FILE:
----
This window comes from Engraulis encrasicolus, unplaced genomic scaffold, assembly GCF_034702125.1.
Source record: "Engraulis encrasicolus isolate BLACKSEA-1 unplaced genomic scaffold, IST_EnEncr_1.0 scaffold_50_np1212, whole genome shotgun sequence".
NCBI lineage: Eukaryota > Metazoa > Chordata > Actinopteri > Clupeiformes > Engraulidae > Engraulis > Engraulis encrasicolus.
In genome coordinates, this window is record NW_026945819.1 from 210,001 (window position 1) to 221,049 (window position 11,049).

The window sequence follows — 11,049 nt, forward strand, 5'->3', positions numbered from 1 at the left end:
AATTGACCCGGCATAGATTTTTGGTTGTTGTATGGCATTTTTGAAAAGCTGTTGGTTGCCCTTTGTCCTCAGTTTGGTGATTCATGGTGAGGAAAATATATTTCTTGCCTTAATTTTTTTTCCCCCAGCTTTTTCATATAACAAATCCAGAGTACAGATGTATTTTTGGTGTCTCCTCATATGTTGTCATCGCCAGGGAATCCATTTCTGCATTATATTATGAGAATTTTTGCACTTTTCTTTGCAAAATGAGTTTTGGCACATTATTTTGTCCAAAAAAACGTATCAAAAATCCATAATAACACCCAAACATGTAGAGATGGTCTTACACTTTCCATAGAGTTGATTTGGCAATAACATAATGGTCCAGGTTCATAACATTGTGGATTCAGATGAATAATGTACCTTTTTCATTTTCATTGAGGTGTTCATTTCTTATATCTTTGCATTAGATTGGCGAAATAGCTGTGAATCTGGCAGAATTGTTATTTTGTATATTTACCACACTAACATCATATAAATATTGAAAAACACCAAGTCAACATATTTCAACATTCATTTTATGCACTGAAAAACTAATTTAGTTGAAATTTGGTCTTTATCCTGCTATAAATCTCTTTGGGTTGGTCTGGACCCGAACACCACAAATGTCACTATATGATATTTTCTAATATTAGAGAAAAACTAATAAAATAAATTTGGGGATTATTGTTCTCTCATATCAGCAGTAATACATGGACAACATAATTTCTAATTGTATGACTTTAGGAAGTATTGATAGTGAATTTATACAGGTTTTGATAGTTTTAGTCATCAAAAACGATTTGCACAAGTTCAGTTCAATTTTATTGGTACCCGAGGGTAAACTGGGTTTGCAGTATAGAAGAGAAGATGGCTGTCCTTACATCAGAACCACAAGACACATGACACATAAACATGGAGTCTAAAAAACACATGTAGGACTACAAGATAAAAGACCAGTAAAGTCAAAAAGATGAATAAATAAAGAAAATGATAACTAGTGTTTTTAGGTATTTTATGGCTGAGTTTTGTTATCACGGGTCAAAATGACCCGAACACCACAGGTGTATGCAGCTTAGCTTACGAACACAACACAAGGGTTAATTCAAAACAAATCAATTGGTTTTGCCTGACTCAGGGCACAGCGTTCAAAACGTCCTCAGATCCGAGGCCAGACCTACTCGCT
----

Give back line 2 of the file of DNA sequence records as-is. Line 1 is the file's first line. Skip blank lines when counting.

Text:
Source record: "Engraulis encrasicolus isolate BLACKSEA-1 unplaced genomic scaffold, IST_EnEncr_1.0 scaffold_50_np1212, whole genome shotgun sequence".